Relevant national laws include the following:

Pending NGO Legislative / Regulatory Initiatives
Several legislative initiatives have been introduced in Uganda.
(1) In March 2012, the Government of Uganda drafted a new bill: the Uganda Communications Regulatory Authority Bill, 2012.  In seeking to harmonize media-related laws, the new bill would further tighten license procedures for radio and television and prohibit any broadcasting that infringes on the privacy of any individuals or that contains false information.  The bill envisions a new regulatory body under the supervision of the Minister for Information and Communications Technology.  If enacted in its current form, the bill could undermine the work of human rights CSOs, particularly those engaged in advocacy of civil and political rights. Read more in the Monitor Newspaper.
(2) On February 7, 2012, the Anti-Homosexuality Bill (2009) was reintroduced to the Parliament of Uganda. Human rights groups claim that if enacted, the legislation would violate the human rights of all Ugandans. The Bill has been referred to the Legal and Parliamentary Affairs Committee for scrutiny. It is understood that the Bill was re-tabled in its original form but that amendments recommended by the Committee last year will be incorporated. The Bill contains harsh provisions which would seriously restrict the rights to freedom of expression, association and assembly and would threaten the ability of some human rights organizations to continue operating. As evidence of this point, on February 14, the Minister of State for Ethics and Integrity, Hon. Rev. Fr. Lokodo Simon ordered the shutdown of a capacity-building workshop organized by lesbian, gay, bisexual, transgender and intersex (LGBTI) human rights defenders in Entebbe. At the same time, however, the Minister of State for Ethics and Integrity stated on February 8, that the Bill "does not enjoy the support of the Prime Minister or the Cabinet."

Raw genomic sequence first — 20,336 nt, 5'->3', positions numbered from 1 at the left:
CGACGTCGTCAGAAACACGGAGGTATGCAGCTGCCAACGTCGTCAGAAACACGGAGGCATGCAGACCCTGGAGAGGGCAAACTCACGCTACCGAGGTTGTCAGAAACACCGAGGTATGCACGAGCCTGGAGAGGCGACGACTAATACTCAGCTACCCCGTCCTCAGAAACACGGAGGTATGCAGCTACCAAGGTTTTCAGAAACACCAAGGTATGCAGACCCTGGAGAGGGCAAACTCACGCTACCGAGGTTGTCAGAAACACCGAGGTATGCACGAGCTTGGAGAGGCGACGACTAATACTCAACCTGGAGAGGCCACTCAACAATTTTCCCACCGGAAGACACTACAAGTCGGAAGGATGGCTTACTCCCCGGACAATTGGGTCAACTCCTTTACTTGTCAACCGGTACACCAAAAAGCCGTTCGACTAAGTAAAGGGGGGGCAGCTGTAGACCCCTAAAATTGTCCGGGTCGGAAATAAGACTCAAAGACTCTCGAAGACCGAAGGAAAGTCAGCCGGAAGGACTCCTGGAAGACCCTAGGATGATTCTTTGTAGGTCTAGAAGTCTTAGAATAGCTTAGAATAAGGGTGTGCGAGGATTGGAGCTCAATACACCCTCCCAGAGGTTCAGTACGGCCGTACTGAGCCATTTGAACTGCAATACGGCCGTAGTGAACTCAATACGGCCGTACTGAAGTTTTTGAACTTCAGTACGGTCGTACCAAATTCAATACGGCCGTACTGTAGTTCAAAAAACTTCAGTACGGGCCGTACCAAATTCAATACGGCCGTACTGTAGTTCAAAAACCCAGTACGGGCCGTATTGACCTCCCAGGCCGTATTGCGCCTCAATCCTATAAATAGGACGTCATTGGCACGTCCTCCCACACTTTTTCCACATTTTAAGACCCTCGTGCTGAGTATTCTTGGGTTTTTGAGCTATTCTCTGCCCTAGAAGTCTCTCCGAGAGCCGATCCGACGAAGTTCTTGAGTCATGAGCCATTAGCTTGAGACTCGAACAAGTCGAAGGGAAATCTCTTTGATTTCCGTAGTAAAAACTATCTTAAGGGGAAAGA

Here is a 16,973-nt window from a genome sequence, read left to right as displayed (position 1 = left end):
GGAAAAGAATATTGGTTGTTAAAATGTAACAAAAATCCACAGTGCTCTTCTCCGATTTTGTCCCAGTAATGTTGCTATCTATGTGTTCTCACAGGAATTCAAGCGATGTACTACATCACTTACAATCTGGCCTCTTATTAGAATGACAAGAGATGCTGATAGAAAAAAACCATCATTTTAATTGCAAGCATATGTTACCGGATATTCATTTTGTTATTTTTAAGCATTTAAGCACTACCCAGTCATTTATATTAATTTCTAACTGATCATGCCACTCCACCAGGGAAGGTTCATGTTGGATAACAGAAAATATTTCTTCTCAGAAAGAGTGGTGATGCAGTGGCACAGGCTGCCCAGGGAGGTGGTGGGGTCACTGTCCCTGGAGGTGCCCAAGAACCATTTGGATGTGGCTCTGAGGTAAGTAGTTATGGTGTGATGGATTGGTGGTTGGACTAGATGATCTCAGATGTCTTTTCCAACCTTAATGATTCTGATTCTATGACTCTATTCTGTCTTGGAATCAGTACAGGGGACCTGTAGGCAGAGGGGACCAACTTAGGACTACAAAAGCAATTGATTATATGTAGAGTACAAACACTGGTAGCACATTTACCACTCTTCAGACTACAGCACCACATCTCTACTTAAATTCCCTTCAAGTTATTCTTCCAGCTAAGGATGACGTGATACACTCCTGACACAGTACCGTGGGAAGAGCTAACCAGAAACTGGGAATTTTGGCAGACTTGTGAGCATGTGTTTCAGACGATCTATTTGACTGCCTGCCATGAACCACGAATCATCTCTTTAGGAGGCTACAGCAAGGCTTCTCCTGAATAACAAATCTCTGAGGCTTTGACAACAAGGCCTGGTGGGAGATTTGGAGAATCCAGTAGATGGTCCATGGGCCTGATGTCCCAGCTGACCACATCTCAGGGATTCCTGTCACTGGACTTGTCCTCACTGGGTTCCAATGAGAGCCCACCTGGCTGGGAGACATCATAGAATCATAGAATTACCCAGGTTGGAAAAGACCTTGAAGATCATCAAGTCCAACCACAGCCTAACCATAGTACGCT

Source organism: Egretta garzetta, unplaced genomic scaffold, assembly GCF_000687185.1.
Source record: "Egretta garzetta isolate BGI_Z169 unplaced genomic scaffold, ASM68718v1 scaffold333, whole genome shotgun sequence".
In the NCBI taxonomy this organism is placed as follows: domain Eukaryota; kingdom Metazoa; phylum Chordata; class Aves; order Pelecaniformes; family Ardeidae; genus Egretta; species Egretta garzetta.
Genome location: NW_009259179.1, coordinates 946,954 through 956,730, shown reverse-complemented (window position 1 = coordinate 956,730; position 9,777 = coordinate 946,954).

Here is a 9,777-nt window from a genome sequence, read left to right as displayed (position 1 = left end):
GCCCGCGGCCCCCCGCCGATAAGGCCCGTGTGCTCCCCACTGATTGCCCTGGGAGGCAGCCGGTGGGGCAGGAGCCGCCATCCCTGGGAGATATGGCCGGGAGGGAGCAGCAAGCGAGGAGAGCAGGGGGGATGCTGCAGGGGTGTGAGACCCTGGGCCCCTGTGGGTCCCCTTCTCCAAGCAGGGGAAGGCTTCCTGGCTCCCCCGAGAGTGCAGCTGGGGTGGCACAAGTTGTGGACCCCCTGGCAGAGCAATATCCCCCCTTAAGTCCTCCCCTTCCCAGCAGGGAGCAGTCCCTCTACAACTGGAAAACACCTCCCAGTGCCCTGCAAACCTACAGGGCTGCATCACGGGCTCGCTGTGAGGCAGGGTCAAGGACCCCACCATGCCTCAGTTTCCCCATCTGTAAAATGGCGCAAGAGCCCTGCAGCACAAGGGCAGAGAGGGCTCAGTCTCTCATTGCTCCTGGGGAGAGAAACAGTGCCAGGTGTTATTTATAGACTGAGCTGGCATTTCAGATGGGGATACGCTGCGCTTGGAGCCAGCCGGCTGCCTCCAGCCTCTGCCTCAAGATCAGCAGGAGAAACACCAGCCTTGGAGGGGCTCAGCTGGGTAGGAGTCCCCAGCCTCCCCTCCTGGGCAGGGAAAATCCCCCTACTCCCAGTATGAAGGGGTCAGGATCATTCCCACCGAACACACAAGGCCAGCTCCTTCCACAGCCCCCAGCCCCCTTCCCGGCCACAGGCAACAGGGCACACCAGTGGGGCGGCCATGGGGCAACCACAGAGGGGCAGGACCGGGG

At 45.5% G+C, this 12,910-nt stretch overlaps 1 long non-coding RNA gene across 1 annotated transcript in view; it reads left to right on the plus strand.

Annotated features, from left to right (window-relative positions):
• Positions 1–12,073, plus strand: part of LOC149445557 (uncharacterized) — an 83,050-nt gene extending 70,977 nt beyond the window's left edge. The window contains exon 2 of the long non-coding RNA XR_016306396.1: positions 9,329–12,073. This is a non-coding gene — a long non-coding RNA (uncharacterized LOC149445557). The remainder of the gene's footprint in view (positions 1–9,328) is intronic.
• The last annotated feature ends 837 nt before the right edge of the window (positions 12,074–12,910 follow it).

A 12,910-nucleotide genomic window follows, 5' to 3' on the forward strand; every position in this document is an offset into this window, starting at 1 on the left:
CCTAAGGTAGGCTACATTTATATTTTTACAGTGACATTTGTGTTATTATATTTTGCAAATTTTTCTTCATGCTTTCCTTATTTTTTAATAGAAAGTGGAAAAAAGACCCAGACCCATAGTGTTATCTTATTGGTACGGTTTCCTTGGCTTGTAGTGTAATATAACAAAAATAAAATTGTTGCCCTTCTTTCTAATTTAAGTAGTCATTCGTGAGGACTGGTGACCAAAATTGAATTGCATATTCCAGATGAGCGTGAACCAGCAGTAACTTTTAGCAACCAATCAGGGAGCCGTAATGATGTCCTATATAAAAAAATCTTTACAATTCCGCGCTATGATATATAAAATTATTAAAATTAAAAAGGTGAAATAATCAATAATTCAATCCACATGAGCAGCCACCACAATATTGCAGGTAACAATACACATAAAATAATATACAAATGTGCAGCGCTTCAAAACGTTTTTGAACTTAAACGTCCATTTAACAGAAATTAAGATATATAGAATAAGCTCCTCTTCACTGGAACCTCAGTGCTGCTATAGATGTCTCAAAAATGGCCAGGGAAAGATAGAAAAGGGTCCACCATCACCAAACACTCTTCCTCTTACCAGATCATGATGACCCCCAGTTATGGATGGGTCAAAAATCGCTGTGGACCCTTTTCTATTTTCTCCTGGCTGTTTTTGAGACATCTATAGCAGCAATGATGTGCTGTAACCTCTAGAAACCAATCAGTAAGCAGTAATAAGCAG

(3) The Government of Uganda tabled the Public Order Management Bill, 2011 in Parliament in October 2011, amidst criticism from rights defenders. The implications of the bill were considered in detail by the Foundation for Human Rights Initiative (FHRI) in 2010 in a newspaper article that can be accessed here. On December 7, 2011, FHRI made submissions before the Committee on Parliamentary and Legal Affairs on the Bill. The Inter-Religious Council also appeared before the Committee and called for the withdrawal of the Bill in its entirety, arguing that the existing law is sufficient to address public order. The Uganda Law Society (ULS) expressed concern that the Bill places too “much emphasis on the prevention of public meetings by limiting constitutionally mandated freedoms critical for a democratic society,” and recommended that the Bill should be aligned with international standards. The donor community and foreign missions in Uganda wrote an open letter to the government warning that some parts of the Bill do not comply with international norms. The head of the UN office of the High Commissioner for Human Rights in Uganda warned against the enactment of the Bill in its current form. The second reading of the Bill before Parliament is pending.